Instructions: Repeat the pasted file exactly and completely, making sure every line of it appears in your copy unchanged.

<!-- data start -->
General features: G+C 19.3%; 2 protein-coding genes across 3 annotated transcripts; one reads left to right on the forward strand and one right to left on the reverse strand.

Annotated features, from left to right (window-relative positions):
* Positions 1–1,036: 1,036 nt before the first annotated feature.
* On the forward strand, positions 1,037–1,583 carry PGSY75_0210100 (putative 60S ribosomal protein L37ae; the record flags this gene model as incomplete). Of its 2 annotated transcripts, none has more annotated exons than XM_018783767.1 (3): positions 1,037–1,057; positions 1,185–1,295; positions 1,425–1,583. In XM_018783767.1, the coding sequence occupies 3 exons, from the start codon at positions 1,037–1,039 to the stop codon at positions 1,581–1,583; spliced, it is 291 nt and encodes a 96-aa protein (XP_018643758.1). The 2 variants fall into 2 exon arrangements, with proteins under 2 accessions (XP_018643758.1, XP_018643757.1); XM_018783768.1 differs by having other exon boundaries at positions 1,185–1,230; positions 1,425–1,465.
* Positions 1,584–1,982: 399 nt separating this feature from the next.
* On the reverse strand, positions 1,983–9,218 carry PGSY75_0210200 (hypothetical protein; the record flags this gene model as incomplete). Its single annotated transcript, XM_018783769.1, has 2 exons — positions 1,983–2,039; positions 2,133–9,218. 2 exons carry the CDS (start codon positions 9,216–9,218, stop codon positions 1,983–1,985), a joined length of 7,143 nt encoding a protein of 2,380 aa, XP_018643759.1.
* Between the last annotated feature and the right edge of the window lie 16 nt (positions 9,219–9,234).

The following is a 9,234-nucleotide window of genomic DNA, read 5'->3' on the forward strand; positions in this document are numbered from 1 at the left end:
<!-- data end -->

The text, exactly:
General features: G+C 19.3%; 2 protein-coding genes across 3 annotated transcripts; one reads left to right on the forward strand and one right to left on the reverse strand.

Annotated features, from left to right (window-relative positions):
* Positions 1–1,036: 1,036 nt before the first annotated feature.
* On the forward strand, positions 1,037–1,583 carry PGSY75_0210100 (putative 60S ribosomal protein L37ae; the record flags this gene model as incomplete). Of its 2 annotated transcripts, none has more annotated exons than XM_018783767.1 (3): positions 1,037–1,057; positions 1,185–1,295; positions 1,425–1,583. In XM_018783767.1, the coding sequence occupies 3 exons, from the start codon at positions 1,037–1,039 to the stop codon at positions 1,581–1,583; spliced, it is 291 nt and encodes a 96-aa protein (XP_018643758.1). The 2 variants fall into 2 exon arrangements, with proteins under 2 accessions (XP_018643758.1, XP_018643757.1); XM_018783768.1 differs by having other exon boundaries at positions 1,185–1,230; positions 1,425–1,465.
* Positions 1,584–1,982: 399 nt separating this feature from the next.
* On the reverse strand, positions 1,983–9,218 carry PGSY75_0210200 (hypothetical protein; the record flags this gene model as incomplete). Its single annotated transcript, XM_018783769.1, has 2 exons — positions 1,983–2,039; positions 2,133–9,218. 2 exons carry the CDS (start codon positions 9,216–9,218, stop codon positions 1,983–1,985), a joined length of 7,143 nt encoding a protein of 2,380 aa, XP_018643759.1.
* Between the last annotated feature and the right edge of the window lie 16 nt (positions 9,219–9,234).

The following is a 9,234-nucleotide window of genomic DNA, read 5'->3' on the forward strand; positions in this document are numbered from 1 at the left end: